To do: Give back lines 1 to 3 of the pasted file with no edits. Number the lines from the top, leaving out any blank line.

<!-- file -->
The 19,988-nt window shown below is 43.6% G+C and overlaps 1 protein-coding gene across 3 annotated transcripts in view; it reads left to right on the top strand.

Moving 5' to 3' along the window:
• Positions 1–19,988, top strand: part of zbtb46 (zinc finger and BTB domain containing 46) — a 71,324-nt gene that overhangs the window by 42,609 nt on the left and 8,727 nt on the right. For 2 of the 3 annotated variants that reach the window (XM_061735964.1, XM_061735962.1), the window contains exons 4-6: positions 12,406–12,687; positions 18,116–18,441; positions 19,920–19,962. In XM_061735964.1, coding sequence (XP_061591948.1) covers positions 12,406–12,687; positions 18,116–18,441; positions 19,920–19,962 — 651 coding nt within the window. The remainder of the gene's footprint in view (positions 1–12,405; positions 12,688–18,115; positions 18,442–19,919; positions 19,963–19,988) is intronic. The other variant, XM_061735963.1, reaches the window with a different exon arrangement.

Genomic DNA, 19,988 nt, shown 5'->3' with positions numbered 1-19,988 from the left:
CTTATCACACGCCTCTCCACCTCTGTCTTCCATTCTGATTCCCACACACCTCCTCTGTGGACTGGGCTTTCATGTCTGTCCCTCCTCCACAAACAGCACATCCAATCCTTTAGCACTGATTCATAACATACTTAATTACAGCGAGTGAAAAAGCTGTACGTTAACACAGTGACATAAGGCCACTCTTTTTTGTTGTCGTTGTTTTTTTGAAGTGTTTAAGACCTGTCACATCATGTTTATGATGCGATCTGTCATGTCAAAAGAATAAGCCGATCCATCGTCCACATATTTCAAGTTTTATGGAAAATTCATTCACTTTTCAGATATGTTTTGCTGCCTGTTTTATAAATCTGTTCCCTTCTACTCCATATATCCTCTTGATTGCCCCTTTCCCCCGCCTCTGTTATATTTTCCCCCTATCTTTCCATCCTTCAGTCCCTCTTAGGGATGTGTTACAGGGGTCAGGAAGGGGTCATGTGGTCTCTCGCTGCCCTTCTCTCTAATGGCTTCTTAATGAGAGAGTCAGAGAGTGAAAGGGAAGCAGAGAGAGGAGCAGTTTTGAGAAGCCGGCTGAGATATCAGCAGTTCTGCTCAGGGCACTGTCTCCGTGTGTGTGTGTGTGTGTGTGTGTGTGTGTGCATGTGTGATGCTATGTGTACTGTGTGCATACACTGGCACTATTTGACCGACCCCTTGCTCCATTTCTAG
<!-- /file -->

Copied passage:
The 19,988-nt window shown below is 43.6% G+C and overlaps 1 protein-coding gene across 3 annotated transcripts in view; it reads left to right on the top strand.

Moving 5' to 3' along the window:
• Positions 1–19,988, top strand: part of zbtb46 (zinc finger and BTB domain containing 46) — a 71,324-nt gene that overhangs the window by 42,609 nt on the left and 8,727 nt on the right. For 2 of the 3 annotated variants that reach the window (XM_061735964.1, XM_061735962.1), the window contains exons 4-6: positions 12,406–12,687; positions 18,116–18,441; positions 19,920–19,962. In XM_061735964.1, coding sequence (XP_061591948.1) covers positions 12,406–12,687; positions 18,116–18,441; positions 19,920–19,962 — 651 coding nt within the window. The remainder of the gene's footprint in view (positions 1–12,405; positions 12,688–18,115; positions 18,442–19,919; positions 19,963–19,988) is intronic. The other variant, XM_061735963.1, reaches the window with a different exon arrangement.